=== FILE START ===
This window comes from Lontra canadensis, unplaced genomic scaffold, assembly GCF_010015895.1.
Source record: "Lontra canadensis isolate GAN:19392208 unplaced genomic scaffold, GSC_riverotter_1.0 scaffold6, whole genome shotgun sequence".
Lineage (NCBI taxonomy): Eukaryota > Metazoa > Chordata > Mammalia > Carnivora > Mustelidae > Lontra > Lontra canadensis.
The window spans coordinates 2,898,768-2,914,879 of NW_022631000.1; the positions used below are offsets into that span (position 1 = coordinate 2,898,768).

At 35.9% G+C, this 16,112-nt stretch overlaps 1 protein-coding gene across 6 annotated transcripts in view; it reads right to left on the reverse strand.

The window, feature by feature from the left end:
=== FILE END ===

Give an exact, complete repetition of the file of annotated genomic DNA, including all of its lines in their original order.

This window comes from Lontra canadensis, unplaced genomic scaffold, assembly GCF_010015895.1.
Source record: "Lontra canadensis isolate GAN:19392208 unplaced genomic scaffold, GSC_riverotter_1.0 scaffold6, whole genome shotgun sequence".
Lineage (NCBI taxonomy): Eukaryota > Metazoa > Chordata > Mammalia > Carnivora > Mustelidae > Lontra > Lontra canadensis.
The window spans coordinates 2,898,768-2,914,879 of NW_022631000.1; the positions used below are offsets into that span (position 1 = coordinate 2,898,768).

At 35.9% G+C, this 16,112-nt stretch overlaps 1 protein-coding gene across 6 annotated transcripts in view; it reads right to left on the reverse strand.

The window, feature by feature from the left end: